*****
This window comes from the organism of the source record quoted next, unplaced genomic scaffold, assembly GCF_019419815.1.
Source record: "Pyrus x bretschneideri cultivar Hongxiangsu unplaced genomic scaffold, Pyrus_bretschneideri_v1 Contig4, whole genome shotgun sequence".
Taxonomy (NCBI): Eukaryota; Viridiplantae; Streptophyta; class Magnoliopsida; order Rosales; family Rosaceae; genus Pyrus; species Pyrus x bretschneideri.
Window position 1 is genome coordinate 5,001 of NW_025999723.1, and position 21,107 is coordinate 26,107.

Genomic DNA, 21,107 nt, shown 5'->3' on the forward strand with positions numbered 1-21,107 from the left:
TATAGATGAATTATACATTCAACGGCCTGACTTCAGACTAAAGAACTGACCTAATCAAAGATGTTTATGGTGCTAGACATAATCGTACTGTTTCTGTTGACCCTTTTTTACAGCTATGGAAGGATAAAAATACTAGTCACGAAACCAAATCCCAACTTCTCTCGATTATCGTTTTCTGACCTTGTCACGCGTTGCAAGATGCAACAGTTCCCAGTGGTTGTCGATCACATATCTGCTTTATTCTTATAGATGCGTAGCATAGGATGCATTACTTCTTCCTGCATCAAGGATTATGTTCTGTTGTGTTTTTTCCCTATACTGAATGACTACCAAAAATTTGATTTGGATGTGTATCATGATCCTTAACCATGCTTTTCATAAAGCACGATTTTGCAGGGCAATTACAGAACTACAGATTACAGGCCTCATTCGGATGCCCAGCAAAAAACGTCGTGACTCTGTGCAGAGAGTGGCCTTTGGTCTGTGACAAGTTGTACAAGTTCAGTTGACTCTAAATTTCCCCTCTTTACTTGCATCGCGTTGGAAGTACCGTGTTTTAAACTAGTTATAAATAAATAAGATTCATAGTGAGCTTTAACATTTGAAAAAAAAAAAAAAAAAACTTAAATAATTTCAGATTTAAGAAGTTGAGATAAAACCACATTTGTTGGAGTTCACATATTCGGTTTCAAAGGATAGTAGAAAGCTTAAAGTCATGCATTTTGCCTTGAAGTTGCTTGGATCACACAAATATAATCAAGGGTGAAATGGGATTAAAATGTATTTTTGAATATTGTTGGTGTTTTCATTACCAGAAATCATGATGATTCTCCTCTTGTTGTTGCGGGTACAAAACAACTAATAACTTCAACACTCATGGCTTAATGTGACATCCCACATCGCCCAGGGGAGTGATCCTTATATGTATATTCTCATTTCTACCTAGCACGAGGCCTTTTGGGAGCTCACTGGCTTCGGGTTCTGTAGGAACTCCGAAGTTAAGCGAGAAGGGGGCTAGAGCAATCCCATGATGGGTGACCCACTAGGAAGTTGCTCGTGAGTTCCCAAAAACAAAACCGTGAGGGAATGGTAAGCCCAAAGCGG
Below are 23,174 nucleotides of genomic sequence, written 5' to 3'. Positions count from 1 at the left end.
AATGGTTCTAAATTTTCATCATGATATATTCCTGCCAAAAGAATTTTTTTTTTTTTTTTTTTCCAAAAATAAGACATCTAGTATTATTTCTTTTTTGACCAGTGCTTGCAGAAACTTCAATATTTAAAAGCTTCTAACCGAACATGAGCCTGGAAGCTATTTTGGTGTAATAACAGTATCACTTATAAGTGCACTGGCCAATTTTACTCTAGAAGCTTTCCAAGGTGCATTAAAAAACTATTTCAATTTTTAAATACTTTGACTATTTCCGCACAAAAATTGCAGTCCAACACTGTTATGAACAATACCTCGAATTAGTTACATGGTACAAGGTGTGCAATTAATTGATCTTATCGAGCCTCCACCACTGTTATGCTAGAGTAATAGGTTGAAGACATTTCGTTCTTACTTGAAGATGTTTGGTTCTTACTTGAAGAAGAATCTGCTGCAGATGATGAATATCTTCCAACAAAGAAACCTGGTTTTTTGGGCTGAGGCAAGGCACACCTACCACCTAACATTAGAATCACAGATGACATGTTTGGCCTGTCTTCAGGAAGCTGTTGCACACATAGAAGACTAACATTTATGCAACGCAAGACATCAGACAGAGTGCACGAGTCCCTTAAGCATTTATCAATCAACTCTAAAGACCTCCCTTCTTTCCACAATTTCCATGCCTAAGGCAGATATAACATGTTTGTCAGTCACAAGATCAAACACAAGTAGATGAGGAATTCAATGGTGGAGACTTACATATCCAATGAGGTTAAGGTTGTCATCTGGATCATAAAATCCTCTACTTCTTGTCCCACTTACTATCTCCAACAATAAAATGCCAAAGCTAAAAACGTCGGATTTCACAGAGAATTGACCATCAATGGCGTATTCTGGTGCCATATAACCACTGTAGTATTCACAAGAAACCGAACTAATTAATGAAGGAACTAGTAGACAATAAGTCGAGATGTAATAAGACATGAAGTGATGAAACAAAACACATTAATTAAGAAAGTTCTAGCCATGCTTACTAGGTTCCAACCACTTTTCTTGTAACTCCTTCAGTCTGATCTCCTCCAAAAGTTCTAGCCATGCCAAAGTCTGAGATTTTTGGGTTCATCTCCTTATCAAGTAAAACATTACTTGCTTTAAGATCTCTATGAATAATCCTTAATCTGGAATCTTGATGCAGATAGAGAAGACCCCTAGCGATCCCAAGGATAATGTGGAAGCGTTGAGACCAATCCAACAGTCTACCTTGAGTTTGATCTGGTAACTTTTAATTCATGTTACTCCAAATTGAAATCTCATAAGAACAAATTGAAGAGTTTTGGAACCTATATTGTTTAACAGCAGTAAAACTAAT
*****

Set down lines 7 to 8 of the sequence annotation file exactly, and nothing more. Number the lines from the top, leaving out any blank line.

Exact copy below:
Below are 23,174 nucleotides of genomic sequence, written 5' to 3'. Positions count from 1 at the left end.
AATGGTTCTAAATTTTCATCATGATATATTCCTGCCAAAAGAATTTTTTTTTTTTTTTTTTTCCAAAAATAAGACATCTAGTATTATTTCTTTTTTGACCAGTGCTTGCAGAAACTTCAATATTTAAAAGCTTCTAACCGAACATGAGCCTGGAAGCTATTTTGGTGTAATAACAGTATCACTTATAAGTGCACTGGCCAATTTTACTCTAGAAGCTTTCCAAGGTGCATTAAAAAACTATTTCAATTTTTAAATACTTTGACTATTTCCGCACAAAAATTGCAGTCCAACACTGTTATGAACAATACCTCGAATTAGTTACATGGTACAAGGTGTGCAATTAATTGATCTTATCGAGCCTCCACCACTGTTATGCTAGAGTAATAGGTTGAAGACATTTCGTTCTTACTTGAAGATGTTTGGTTCTTACTTGAAGAAGAATCTGCTGCAGATGATGAATATCTTCCAACAAAGAAACCTGGTTTTTTGGGCTGAGGCAAGGCACACCTACCACCTAACATTAGAATCACAGATGACATGTTTGGCCTGTCTTCAGGAAGCTGTTGCACACATAGAAGACTAACATTTATGCAACGCAAGACATCAGACAGAGTGCACGAGTCCCTTAAGCATTTATCAATCAACTCTAAAGACCTCCCTTCTTTCCACAATTTCCATGCCTAAGGCAGATATAACATGTTTGTCAGTCACAAGATCAAACACAAGTAGATGAGGAATTCAATGGTGGAGACTTACATATCCAATGAGGTTAAGGTTGTCATCTGGATCATAAAATCCTCTACTTCTTGTCCCACTTACTATCTCCAACAATAAAATGCCAAAGCTAAAAACGTCGGATTTCACAGAGAATTGACCATCAATGGCGTATTCTGGTGCCATATAACCACTGTAGTATTCACAAGAAACCGAACTAATTAATGAAGGAACTAGTAGACAATAAGTCGAGATGTAATAAGACATGAAGTGATGAAACAAAACACATTAATTAAGAAAGTTCTAGCCATGCTTACTAGGTTCCAACCACTTTTCTTGTAACTCCTTCAGTCTGATCTCCTCCAAAAGTTCTAGCCATGCCAAAGTCTGAGATTTTTGGGTTCATCTCCTTATCAAGTAAAACATTACTTGCTTTAAGATCTCTATGAATAATCCTTAATCTGGAATCTTGATGCAGATAGAGAAGACCCCTAGCGATCCCAAGGATAATGTGGAAGCGTTGAGACCAATCCAACAGTCTACCTTGAGTTTGATCTGGTAACTTTTAATTCATGTTACTCCAAATTGAAATCTCATAAGAACAAATTGAAGAGTTTTGGAACCTATATTGTTTAACAGCAGTAAAACTAAT